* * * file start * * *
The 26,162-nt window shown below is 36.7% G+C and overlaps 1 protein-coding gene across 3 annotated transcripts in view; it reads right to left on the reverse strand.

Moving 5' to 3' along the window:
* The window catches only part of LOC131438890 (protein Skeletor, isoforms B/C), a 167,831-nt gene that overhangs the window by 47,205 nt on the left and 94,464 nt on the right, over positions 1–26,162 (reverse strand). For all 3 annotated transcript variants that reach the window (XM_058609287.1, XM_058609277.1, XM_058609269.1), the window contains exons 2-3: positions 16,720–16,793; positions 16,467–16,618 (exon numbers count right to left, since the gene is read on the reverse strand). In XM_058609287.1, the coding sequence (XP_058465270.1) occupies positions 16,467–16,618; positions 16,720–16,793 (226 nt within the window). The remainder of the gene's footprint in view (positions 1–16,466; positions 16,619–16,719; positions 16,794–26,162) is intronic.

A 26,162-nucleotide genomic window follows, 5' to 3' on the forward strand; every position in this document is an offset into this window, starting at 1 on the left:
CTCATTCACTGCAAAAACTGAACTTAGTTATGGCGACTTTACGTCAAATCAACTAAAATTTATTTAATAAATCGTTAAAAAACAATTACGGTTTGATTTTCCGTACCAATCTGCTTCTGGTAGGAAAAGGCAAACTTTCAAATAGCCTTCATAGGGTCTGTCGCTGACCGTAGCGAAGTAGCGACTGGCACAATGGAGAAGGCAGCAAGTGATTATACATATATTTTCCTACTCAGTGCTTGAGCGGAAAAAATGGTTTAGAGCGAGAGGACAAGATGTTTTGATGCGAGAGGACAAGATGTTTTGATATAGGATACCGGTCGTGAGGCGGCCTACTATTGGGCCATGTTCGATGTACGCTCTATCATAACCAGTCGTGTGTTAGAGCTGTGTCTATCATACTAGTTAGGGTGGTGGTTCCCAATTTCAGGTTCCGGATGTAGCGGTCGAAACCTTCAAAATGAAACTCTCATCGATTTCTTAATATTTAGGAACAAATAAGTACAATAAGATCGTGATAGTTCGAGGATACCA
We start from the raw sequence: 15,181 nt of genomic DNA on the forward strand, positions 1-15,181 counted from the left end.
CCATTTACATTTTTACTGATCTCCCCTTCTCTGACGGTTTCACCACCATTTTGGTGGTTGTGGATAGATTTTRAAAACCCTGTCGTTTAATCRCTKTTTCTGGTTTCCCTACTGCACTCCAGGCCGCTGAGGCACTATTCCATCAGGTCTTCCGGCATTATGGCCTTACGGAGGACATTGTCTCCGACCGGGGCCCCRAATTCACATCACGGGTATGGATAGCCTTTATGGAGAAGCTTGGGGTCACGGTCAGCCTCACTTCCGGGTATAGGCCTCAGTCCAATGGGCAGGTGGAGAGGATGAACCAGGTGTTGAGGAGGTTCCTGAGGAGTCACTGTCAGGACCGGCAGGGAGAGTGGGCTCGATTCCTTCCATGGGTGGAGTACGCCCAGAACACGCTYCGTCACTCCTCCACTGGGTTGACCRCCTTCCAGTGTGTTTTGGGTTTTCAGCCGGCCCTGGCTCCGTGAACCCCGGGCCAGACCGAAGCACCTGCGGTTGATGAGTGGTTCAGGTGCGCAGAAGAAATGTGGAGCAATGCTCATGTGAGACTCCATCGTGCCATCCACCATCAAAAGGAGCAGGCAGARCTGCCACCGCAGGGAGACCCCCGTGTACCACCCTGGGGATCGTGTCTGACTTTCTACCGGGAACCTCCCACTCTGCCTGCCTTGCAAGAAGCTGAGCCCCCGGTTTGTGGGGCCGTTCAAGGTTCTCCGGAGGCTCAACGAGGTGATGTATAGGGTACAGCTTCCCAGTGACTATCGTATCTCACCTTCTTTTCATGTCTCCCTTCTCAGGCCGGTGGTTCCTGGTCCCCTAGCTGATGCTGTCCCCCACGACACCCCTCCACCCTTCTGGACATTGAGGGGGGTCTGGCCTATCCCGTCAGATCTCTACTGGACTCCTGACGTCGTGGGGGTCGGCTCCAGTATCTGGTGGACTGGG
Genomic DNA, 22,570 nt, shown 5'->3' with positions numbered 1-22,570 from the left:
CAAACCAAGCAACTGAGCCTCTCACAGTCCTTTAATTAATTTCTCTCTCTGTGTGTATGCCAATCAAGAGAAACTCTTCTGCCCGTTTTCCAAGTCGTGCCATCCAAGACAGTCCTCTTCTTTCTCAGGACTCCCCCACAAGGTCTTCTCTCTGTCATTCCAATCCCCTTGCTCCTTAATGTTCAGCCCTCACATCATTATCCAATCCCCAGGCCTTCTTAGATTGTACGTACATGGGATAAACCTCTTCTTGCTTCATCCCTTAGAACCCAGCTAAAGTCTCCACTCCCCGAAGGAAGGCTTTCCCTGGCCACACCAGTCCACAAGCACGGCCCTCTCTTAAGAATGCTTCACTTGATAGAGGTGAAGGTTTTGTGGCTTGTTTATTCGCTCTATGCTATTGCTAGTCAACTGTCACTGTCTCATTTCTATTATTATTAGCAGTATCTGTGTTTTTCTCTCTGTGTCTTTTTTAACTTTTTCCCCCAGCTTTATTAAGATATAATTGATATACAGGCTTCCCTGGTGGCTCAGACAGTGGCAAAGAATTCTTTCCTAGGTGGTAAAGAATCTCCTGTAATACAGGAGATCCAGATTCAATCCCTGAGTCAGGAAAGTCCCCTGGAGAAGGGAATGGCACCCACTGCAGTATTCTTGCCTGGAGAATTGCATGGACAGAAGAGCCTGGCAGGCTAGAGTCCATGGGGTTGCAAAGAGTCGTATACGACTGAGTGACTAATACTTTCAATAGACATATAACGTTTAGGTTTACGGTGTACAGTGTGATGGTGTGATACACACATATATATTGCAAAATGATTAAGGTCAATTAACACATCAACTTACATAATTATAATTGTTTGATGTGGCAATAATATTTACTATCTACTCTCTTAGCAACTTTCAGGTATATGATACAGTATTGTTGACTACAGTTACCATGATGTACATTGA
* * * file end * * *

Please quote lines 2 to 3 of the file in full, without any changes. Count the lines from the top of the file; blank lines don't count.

Moving 5' to 3' along the window:
* The window catches only part of LOC131438890 (protein Skeletor, isoforms B/C), a 167,831-nt gene that overhangs the window by 47,205 nt on the left and 94,464 nt on the right, over positions 1–26,162 (reverse strand). For all 3 annotated transcript variants that reach the window (XM_058609287.1, XM_058609277.1, XM_058609269.1), the window contains exons 2-3: positions 16,720–16,793; positions 16,467–16,618 (exon numbers count right to left, since the gene is read on the reverse strand). In XM_058609287.1, the coding sequence (XP_058465270.1) occupies positions 16,467–16,618; positions 16,720–16,793 (226 nt within the window). The remainder of the gene's footprint in view (positions 1–16,466; positions 16,619–16,719; positions 16,794–26,162) is intronic.